Thursday, October 17, 2013

Chateau de Vaux-le-Vicomte

To understand the Chateau de Vaux-le-Vicomte, one must first be acquainted with what a typical French chateau entails. The French chateau is the equivalent to the Italian villa, a country house that offered a respite from the stressful city life. Ownership of such an estate would indicate an obscene amount of wealth at the time. Inspired by the medieval castle, the typical chateau would contain towers and moats, but would later be discarded to address the classical principals. Symmetry and correct use of orders were of great importance; despite being noticeably different from the Italian models, they still applied an excess of surface decoration. 

Chateau de Vaux-le-Vicomte
Maincy, France
Architect: Louis Le Vau
Interior designer: Charles Le Brun
Landscape architect: Andre Le Notre
Patron: Nicolas Fouquet

The Chateau de Vaux-le-Vicomte is considered the most complete ensemble of architecture, painting, sculpture, and landscape design from the French Baroque and was the precursor for the building of Versailles. Located in Maincy, France, it is just southeast of Paris and close to the royal domain of Fontainebleau in the hopes of drawing the king's company. The wet moat surrounding the structure highlights the bright limestone and makes it appear as if it is floating. 

The collaboration between the architect, interior designer, and landscape architect marked the beginning of the "Louis XIV style". In order to span 500 hectares, Nicolas Fouquet had to purchase and demolish three villages (if buying a massive chateau wasn't enough already). He was nice enough to allow the displaced villagers to work in his new estate as maintenance. While Fouquet's intentions to draw the king to his home were noble, the lavishness of the place enabled his enemies to lead the king to believe that the money acquired to purchase the land and structures were appropriated through public funds. He was arrested shortly after. 

In elevation, the chateau is perfectly symmetrical with its main entrance facing north. Also, the interior plan is also nearly symmetrical. The chateau was originally planned to be constructed from brick and stone, but since the middle class started catching onto the trend, the wealthy started using just stone. 

Baroque and Rococo Art and Architecture by Robert Neuman

Versailles: The Hall of Mirrors

The Hall of Mirrors located in the Palace of Versailles in Versailles, France held the court ceremonies. Its significance came from the mirrors which were very costly at the time which function to show France's wealth and technical prowess but also help to further illuminate the space. There are 17 large chandeliers and 26 smaller ones made from solid silver; together they hold 1,000 candles. There are 17 mirror clad arches aligned opposite to the arched windows facing the courtyard; in total, the hall contains 357 mirrors with each mirrored arch containing 21.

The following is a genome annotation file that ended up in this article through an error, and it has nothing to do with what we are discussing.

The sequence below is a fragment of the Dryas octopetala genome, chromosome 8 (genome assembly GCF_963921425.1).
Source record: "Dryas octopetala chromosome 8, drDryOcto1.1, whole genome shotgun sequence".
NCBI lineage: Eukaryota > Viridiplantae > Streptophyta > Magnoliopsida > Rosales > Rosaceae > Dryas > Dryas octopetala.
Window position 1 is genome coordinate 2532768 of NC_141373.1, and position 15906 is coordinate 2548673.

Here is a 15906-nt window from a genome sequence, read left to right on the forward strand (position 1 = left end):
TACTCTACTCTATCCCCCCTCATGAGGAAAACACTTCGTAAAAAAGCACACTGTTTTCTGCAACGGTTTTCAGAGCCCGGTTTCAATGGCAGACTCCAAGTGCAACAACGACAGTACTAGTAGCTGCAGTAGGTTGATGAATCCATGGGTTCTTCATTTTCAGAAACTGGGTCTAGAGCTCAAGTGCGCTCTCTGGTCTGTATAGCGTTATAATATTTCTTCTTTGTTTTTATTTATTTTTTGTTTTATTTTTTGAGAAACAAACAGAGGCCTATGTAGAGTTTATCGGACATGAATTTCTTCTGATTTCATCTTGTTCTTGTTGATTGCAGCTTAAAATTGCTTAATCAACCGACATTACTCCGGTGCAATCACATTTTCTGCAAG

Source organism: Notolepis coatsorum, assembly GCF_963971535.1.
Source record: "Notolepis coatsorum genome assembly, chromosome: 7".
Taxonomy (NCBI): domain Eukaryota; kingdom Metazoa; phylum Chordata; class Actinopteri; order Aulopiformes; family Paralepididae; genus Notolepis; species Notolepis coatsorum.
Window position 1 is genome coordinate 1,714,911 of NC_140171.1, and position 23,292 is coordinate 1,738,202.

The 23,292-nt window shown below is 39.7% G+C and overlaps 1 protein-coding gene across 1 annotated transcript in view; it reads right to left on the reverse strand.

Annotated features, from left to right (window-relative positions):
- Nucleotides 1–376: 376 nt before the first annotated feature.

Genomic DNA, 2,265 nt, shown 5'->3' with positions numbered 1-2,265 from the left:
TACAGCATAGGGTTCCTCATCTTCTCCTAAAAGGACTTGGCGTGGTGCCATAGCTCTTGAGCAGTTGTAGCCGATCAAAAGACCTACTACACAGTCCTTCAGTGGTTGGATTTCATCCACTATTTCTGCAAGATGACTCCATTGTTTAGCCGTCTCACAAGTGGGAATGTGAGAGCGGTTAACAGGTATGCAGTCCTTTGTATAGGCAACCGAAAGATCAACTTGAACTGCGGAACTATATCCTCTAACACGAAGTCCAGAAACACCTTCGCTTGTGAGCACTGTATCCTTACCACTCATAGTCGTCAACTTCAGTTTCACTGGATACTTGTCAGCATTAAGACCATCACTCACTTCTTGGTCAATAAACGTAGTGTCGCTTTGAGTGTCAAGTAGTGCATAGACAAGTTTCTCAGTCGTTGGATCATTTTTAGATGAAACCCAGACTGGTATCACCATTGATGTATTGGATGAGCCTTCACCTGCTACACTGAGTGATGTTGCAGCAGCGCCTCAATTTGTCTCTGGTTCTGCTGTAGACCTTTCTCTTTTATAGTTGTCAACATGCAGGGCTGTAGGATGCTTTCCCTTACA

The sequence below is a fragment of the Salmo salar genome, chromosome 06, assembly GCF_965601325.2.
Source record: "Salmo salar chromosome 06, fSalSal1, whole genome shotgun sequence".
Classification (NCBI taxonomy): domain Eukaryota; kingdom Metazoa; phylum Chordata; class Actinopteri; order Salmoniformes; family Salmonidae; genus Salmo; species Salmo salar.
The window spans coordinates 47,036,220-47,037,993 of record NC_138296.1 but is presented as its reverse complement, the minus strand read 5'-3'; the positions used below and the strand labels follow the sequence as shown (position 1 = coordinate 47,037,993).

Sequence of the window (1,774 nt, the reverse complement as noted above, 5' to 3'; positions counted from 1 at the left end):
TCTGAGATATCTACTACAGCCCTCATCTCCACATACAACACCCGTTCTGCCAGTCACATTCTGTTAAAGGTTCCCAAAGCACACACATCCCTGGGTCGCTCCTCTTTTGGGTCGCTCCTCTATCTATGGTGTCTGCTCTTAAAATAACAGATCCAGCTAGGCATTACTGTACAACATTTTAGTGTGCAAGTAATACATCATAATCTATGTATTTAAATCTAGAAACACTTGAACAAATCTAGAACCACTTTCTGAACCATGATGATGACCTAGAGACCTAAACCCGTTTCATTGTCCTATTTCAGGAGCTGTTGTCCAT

The ceiling's paintings depict the political policies and military victories of Louis XIV. Originally, it was planned to have depictions of the sun king, Apollo, who Louis XIV was associated with. Although the painting was changed, the king did not discard this reference completely: he would use the sun king as his own personal emblem. Combined with his self-appointed status as god of music who oversees harmony in the universe, the sun king is known for bringing peace to France and harmony to the western nations. 

The hall was used daily by the king himself when walking from his apartment to the chapel. People would line the hall to watch him as he passed with the royal family in hopes to attaining an invitation to the famous Marly-le-Roi, where the king held his house parties. These parties were so grand, they inspired the masses for generations and are now known as college house parties, weekly festivals of drunken debaucheries. Okay, maybe not true, but Louis XIV would never deny the implication. After Louis XIV, the happenings in the Hall of Mirrors became more family oriented with marriages and births. 

AND THE BAL DES IFS (Ball of the Yew Trees). Seriously, the royals knew how to throw a rager. Apparently, Louis XV, while dressed as a yew tree, went mistress hunting and found interest in Jeanne-Antoinette Poisson d'Etoilles who was appropriately dressed as Diana, goddess of the hunt. Not only did she become his main mistress, but she acquired the title of Madame de Pompador and was known to her friends a "Reinette" or little queen. Scandalous!

Fun facts: 
  • Treaty of Versailles, ending WWI, was signed in the Hall of Mirrors and five decades earlier, Germany had declared itself an empire in the same room.
  • Even though those chandeliers were made to hold 1,000 candles, people were worried that the smoke would damage the ceiling paintings and so mirrors helped to illuminate the space
  • BUT if the occasion was important enough, they would somehow manage to fit in 20,000 candles to transform the hall into a "corridor of light"
  • Originally known as the Great Hall and was used as an outdoor terrace
  • Renovations converted it into an indoor space to show off Louis XIV's most prized collection: his sculptures of Antiquity. 

Baroque and Rococo Art and Architecture by Robert Neuman